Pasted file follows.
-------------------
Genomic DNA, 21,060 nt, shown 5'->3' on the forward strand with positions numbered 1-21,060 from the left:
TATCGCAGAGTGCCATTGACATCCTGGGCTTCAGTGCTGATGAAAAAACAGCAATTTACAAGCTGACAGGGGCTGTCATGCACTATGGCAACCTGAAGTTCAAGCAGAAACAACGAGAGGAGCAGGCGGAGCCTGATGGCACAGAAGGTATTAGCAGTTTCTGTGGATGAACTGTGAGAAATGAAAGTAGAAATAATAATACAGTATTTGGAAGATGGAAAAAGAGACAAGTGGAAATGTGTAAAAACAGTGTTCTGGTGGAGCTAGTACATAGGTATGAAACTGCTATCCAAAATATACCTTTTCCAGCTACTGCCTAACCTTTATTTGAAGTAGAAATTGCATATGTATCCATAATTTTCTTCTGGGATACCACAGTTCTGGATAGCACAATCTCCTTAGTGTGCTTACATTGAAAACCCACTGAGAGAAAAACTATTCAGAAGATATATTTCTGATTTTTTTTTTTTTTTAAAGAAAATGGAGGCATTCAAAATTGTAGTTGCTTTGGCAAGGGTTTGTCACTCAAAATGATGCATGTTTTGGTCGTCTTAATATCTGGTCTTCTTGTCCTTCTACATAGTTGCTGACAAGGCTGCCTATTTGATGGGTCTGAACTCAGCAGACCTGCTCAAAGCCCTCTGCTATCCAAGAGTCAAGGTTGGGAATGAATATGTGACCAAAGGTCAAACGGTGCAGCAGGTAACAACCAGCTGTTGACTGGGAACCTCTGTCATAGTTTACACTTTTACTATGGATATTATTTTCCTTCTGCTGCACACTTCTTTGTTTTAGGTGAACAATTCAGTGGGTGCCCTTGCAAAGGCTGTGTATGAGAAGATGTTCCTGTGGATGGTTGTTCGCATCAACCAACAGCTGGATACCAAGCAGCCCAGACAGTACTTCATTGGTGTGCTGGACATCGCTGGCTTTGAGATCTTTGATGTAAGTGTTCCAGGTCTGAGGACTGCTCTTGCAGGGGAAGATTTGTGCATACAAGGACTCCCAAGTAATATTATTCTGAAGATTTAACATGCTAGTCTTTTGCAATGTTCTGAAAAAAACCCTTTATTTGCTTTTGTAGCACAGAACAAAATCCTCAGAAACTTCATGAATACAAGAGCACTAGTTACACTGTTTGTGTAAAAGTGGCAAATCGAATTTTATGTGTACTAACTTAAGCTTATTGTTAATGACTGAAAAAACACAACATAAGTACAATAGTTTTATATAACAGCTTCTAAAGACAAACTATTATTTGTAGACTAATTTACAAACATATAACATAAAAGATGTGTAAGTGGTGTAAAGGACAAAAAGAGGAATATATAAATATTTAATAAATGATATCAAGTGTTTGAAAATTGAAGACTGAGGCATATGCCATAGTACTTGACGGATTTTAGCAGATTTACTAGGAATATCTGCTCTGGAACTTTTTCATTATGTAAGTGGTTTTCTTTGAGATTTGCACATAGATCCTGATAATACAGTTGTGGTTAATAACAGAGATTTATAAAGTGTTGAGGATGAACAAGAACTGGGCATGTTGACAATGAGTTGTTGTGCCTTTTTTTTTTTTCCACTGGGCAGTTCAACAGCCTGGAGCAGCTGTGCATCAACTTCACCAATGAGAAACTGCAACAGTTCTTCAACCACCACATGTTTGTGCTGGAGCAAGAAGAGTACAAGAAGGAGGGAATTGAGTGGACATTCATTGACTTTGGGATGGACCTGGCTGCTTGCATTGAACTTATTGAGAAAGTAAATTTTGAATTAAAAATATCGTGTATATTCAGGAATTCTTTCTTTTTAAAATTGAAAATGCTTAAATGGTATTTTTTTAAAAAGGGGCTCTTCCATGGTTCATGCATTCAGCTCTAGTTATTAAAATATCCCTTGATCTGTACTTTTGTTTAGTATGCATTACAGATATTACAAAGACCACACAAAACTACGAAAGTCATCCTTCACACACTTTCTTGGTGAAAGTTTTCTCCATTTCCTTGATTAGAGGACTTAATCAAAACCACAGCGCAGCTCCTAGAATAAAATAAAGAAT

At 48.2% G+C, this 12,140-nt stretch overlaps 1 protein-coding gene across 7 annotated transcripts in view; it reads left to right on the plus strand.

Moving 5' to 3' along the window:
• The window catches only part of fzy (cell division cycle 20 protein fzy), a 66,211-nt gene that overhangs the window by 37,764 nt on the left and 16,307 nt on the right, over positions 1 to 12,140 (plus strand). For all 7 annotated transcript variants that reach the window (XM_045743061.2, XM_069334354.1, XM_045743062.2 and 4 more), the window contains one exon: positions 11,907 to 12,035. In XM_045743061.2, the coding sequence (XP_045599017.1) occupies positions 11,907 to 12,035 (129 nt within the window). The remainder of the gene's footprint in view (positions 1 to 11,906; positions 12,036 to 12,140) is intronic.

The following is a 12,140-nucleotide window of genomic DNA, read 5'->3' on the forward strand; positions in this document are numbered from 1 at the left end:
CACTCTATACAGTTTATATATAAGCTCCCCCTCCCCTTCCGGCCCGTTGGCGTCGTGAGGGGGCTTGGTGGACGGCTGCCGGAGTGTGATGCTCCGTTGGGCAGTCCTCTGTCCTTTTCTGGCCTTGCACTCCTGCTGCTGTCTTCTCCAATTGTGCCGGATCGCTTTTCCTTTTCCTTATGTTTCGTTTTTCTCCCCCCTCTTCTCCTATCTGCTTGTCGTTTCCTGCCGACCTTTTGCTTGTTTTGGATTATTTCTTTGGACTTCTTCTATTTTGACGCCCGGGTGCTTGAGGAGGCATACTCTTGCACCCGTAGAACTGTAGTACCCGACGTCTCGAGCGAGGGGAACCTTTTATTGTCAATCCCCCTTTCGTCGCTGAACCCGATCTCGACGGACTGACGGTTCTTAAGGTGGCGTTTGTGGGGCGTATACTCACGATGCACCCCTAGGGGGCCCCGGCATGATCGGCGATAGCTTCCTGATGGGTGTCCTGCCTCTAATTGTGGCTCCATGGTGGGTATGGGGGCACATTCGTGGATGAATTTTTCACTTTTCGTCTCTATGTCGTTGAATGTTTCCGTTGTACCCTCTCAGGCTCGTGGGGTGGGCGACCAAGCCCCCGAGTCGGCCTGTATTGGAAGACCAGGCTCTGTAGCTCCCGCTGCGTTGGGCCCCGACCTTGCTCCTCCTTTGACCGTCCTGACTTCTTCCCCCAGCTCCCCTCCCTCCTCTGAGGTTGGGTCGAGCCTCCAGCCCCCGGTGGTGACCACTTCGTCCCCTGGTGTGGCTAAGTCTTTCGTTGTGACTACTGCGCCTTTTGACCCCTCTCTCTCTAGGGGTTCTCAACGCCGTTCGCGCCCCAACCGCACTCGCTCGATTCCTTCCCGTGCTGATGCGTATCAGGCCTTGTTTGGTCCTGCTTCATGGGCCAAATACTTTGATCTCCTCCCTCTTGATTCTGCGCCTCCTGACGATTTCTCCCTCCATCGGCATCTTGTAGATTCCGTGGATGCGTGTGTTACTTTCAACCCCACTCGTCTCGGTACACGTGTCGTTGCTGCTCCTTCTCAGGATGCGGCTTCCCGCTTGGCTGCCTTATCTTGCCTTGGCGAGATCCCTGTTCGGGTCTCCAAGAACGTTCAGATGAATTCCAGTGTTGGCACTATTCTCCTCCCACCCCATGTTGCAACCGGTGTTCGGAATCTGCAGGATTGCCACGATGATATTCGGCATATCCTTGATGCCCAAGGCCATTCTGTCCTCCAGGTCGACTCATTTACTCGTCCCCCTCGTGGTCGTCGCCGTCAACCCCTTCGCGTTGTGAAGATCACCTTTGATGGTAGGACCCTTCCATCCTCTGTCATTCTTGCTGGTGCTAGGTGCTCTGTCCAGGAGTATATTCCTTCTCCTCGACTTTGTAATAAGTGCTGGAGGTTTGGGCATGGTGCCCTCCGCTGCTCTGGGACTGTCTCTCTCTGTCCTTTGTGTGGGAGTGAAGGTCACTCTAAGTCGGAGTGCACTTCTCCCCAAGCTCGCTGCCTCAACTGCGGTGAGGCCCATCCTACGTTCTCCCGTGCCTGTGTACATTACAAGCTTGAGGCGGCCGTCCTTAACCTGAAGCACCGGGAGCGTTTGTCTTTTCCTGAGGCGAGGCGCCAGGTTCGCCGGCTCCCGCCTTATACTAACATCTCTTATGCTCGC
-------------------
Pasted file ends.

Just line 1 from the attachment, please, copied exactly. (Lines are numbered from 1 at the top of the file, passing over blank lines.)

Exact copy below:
Genomic DNA, 21,060 nt, shown 5'->3' on the forward strand with positions numbered 1-21,060 from the left: